I found this game frustrating compared to the previous FFTA. The method of getting new weapons/etc. was more convoluted, which in turn made it hard to teach characters spells/abilities and thus in turn made it hard to get them into new jobs. I found it frustrating. While the previous FFTA was addictive, this one was not. The story, art, and music were all excellent though, as I've come to expect from the FF line. If you have money to spend and love FF games, this is worth a buy, but as a lover of FFTA, I would not purchase it again.
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on July 28, 2008
Final Fantasy Tactics Advance was one of my favorite games for the GBA (5 stars for sure), so I had high expectations for this game (3.5 stars). It's not a bad game, but it could have been much better. It feels like more good things were taken away from the series than were added to it. I thought that the law system in the previous game gave it more depth. In this game, it's more of an annoyance because only YOUR characters are punished for breaking the law. When the law is broken, you lose the ability to revive any KO'd characters, which can become annoying. The graphics and music are similar to the previous game. I often found myself thinking that some of the graphics for attacks in the previous game shouldn't have been changed, though others do admittedly look improved. There are significantly more missions than in the previous game, but a lot of them seem similar to each other or as though not much thought was placed into their conception. With so many missions, the main storyline and side plots can be forgotten easily (though they are not very deep). On the plus side, there are a couple of new races and several new jobs for each race to play around with. Also, this game has plenty to do in it, so it should keep you busy for a while (if you like strategy/rpg games). There's a lot more I could say about this game, but I'll wrap this up by saying that those who haven't played the first one will probably like this game more.
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on May 16, 2016
Played a couple of battles in this game and so far I am not impressed at all. I am a huge fan of the original Final Fantasy Tactics and this game is nowhere near it. Disappointing. I will continue to play it to see if the job system grows on me but right now the game is boring. I really want to like it too.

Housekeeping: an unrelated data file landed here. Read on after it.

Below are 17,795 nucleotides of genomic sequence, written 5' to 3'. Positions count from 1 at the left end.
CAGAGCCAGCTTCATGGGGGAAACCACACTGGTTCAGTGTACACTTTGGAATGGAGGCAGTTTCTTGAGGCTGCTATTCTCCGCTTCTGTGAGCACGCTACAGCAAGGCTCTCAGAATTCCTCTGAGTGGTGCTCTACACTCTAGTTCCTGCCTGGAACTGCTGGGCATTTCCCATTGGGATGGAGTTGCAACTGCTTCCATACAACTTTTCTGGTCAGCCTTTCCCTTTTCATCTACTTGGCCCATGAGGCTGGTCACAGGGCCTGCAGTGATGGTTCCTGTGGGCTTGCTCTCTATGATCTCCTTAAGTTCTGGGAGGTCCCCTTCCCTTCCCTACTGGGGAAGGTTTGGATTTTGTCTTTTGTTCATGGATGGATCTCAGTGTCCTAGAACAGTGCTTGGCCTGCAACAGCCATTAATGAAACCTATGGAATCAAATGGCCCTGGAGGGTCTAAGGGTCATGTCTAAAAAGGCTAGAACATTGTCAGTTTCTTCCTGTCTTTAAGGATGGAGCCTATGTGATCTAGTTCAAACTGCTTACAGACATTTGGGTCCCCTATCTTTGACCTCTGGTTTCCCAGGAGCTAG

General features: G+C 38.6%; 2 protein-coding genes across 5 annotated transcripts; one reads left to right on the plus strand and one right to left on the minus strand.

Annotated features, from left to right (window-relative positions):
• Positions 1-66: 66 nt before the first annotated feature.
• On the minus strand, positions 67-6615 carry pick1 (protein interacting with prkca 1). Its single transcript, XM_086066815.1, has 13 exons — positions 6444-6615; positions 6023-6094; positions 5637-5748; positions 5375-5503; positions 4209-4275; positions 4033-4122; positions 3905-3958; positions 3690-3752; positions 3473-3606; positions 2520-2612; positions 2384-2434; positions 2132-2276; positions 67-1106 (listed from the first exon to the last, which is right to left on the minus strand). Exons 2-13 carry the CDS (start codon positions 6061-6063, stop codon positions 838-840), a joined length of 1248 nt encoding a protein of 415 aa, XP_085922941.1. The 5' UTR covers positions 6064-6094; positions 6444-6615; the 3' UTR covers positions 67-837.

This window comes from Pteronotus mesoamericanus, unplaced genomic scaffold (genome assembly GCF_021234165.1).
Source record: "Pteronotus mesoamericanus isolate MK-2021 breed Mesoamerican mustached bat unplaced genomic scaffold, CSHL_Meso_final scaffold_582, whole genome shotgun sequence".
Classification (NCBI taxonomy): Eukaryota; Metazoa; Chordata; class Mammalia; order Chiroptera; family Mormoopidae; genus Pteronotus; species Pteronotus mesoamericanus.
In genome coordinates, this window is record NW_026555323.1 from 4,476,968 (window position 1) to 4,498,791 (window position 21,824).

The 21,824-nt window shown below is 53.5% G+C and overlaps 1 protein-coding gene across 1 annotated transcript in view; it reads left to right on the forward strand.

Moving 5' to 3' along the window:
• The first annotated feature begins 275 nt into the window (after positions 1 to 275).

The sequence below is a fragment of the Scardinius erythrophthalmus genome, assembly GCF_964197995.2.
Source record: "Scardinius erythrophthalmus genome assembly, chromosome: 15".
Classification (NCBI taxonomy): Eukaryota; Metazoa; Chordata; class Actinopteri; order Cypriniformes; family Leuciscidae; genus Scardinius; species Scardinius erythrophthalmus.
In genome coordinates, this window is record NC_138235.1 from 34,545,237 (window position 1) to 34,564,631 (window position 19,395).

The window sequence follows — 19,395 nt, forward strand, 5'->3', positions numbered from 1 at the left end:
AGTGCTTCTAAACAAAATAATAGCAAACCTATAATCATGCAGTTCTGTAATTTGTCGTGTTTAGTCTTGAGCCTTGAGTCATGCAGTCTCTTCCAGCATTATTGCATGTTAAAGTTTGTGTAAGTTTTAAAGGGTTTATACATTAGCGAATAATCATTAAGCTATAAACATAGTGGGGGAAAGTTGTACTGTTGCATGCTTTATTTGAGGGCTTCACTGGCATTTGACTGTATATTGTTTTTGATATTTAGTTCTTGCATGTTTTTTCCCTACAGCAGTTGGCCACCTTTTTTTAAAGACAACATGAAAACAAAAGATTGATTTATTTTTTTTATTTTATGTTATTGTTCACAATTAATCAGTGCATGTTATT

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on August 22, 2015
I was a big fan of Final Fantasy Tactics, but this game was not fun for me at all. The system have changed completely, and now you're just wandering around doing quests. I thought I Wouldn't mind this, until I realize that there is no excitement in just simply jumping from battle to battle if there's no purpose. It feels like an endless grind, which is why I stopped playing long before I finished the game.
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on November 25, 2011
I hate this game, but it wasn't for me. It was a present for my sister and she absolutely loved the game, I loved the price so I guess you could say it was a great buy all around. I have yet to have any issues with anything being broken or late.
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on November 15, 2013
As someone who thoroughly enjoyed the Final Fantasy Tactics series installments on handhelds, A2 satisfied that craving for turn-based strategy incredibly well on the DS. In comparison to previous installments, the game feels much more accessible to casual gamers (those who might pick up and play on occasion) but absolutely holds enough deep content to reward those who have played FFT before who may really want to invest their time finding every side mission and secret weapon.

The premise of the game is much more on the light side and feels something akin to a children's book at the start. But DO NOT let that stop you from trying out the game!! The story inevitably comes into its own and becomes more rewarding the further in you get. The battle system alone sets the game apart from most RPG's as well as how much fun the job system adds to fully customizing your crew of mages, soldiers, and archers (amongst many many other flavors of warriors). This game is great for long road trips or as a gift for the more meticulous and strategic minded gamer. I highly recommend giving this one a try.